- 43 updates
It could take weeks, if not months, to recover the bodies of three people trapped under the collapsed Didcot power station, police said.
Thames Valley Constable Scott Chilton said the structure is still "unsafe" and they are seeking "specialist advice" on how to progress.
"It will take many weeks and, in reality, many months before we will be able to get access to those trapped," he said.
The building collapsed at 4pm last Tuesday while workers were preparing it for demolition, killing worker Mike Collings and trapping three others inside the rubble.
Investigations into the exact cause of the collapse are still ongoing.
The fire service say they “remain committed” to finding the missing demolition workers, after their families visited the site of the collapsed power station at Didcot.
Thames Valley Police said the families have spoken to Oxfordshire Fire and Rescue Service about the search operation, and were reassured that they would do everything possible to find their loved ones.
Police say they are working to find out how the building collapsed.
There are no air quality problems at the site of the Didcot Power Station collapse, according to environmental health officers.
Dust rose into the air following the collapse of much of the building on Tuesday afternoon, which was caught on video by witnesses.
It was later confirmed that there were no hazardous materials on site, but residents living nearby were told to keep doors and windows closed.
There is a "huge risk" that the remaining section of Didcot Power Station could collapse, with emergency crews prepared for it to happen "at any minute", officials have said.
Oxfordshire Fire Service chief fire officer Dave Etheridge said the main priority was to reunite families with their missing loved ones, warning it was "highly unlikely" the three workers still unaccounted for had survived.
He said they were working closely with building and structural engineers and construction experts to help keep search and rescue officers safe as they continue to work through the rubble.
One person - a member of the demolition team - has already been confirmed dead, while five others remain in hospital in what police say is a "serious but not critical" condition.
It is "highly unlikely" that three people still missing in the rubble of the Didcot Power Station collapse are still alive, officials have said.
Chief fire officer Dave Etheridge said he had spoken to their families and explained that there had been no promising signs of life.
The structurally unstable building has continued to hamper search efforts, he said.
They had tried the workers' construction site radios with no response, he said, which was seen as "significant".
Vowing to do "everything possible" to find the missing people, he said sniffer dogs, listening devices and drones had been in use, and officers are now exploring the possibility of using remote control probes to search in areas which are too dangerous for emergency workers to access.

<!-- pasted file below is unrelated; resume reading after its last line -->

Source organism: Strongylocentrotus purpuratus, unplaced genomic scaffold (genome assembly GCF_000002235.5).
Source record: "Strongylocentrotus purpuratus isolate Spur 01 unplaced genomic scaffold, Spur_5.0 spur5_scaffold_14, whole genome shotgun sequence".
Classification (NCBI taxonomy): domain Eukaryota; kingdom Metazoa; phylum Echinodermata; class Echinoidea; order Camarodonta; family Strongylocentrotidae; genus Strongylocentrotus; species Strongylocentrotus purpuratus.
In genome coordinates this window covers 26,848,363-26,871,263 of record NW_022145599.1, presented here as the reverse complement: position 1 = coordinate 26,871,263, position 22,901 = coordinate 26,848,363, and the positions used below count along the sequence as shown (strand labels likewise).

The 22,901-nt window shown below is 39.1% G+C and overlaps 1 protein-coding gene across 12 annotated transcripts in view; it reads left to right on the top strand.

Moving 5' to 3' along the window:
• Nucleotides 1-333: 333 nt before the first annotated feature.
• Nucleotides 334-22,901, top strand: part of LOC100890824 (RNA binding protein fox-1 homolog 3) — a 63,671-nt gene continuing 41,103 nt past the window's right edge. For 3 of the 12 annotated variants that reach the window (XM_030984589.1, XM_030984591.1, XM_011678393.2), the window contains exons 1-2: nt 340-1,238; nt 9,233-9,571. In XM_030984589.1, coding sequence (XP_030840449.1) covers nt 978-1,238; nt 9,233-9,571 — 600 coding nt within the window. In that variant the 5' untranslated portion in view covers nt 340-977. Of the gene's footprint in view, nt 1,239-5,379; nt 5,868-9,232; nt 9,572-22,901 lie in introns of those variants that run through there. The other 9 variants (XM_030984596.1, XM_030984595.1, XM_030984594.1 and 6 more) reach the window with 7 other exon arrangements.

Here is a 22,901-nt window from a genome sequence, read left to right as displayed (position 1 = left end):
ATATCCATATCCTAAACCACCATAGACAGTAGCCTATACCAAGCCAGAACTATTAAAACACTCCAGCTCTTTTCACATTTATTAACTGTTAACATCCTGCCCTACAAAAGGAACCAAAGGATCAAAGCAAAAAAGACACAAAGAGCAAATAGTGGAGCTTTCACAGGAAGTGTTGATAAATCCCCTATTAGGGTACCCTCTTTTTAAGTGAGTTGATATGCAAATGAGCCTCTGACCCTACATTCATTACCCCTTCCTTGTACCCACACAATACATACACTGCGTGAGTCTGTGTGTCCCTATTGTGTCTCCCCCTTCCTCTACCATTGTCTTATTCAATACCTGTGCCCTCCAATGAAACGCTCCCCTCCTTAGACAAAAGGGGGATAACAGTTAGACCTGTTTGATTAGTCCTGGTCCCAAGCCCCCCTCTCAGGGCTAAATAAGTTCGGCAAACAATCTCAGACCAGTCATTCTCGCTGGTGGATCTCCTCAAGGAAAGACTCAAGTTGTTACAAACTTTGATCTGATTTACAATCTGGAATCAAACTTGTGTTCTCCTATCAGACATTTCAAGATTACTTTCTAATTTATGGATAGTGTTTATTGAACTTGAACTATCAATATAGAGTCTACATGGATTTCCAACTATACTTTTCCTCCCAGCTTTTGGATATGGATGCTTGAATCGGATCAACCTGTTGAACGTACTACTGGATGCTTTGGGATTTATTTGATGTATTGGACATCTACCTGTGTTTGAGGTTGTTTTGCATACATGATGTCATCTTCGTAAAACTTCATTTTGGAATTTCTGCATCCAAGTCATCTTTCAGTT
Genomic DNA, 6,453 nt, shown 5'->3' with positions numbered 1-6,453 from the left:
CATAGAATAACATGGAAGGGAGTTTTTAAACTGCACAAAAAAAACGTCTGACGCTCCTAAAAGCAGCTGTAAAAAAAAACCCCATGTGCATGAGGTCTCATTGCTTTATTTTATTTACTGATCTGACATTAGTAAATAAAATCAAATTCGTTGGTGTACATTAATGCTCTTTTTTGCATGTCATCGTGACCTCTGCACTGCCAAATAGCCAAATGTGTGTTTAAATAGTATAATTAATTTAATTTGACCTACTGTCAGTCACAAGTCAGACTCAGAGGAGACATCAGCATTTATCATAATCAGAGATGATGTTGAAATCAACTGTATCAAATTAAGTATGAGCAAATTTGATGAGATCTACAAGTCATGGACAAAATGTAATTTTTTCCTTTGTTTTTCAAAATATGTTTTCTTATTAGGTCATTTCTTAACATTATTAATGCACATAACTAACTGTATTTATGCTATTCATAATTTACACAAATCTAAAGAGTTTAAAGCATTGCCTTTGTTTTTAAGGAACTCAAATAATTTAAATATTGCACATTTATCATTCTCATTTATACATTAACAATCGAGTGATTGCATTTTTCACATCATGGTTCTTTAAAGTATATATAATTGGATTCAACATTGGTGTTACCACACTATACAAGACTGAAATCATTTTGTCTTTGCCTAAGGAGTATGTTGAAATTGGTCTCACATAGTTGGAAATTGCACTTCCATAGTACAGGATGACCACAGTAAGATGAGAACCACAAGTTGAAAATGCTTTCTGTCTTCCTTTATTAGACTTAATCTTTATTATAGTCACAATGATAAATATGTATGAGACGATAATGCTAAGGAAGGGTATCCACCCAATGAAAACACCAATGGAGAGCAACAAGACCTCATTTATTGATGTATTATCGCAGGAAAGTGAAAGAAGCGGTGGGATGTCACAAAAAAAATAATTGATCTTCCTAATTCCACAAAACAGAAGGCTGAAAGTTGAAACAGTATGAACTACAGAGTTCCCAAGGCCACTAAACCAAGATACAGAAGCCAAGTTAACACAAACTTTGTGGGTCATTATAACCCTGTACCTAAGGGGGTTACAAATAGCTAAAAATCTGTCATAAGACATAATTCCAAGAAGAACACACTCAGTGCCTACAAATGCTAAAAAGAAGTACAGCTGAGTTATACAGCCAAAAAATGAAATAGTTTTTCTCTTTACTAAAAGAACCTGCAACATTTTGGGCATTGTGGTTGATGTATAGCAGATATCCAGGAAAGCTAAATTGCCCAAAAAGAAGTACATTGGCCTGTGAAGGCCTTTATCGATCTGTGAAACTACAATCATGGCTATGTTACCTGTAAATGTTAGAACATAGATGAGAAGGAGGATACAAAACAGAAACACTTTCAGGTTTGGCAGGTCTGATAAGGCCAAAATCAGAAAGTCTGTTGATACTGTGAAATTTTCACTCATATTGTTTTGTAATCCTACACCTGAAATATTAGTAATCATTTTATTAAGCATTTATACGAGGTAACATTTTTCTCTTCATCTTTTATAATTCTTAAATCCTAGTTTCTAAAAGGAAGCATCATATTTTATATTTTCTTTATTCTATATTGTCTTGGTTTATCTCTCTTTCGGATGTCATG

To date, one person has been confirmed as killed in the collapse, who has now been identified as a member of the demolition team.
Five people are in hospital after being seriously injured, but Ch Cons Scott Chiltern said they were in a stable condition.
The Didcot Power Station collapse was "a big accident waiting to happen", one former worker at the plant has told ITV News.
Vendel Segesdy said he suspected the station wasn't a "solid structure" when looking at it from nearby last week.
Mr Segesdy, who worked at the station from 1969 until it closed in 2013, said: "I thought if they've not taken a lot of the heavy plant out of there it's just going to fall in on itself."
He added: "That's what I believe that's happened, is that they've done work and it's left it like a pack of cards ready to fold."
David Cameron has sent his condolences to the family and friends of the victim of the Didcot Power Station collapse.
The station was in the process of being demolished when it collapsed yesterday, killing one and injuring five.
Speaking in the House of Commons, the Prime Minister said: "I know the whole House would want to join me in sending our condolences to the family and friends of the victim and our best wishes to those who are still missing or injured."
He said the Health and Safety Executive will carry out a full investigation into the incident.
Fresh aerial images show the scale of the destruction caused by the collapse of the disused Didcot Power Station.
Mountainous piles of rubble dwarf the diggers and other equipment being used to dig through the debris, as the search for three people who are still missing continues.
Fire officials today said search dogs had found "some signs" of life beneath the rubble, and said they were still hoping to find survivors - but warned the signs had not been "significant".
Search efforts have been hampered by the unstable nature of the structure still standing.
One person was killed and five others needed hospital treatment when the power station building came down yesterday.
Investigations into what caused the collapse may take weeks, officials have said.
Latest ITV News reports
Frustrated families of those missing since the power station collapse two weeks ago say they are heartbroken that rescue work has halted.
A biker group in the North East has paid tribute to 'Whitby' Mick Collings, who is thought to have died in the power station collapse.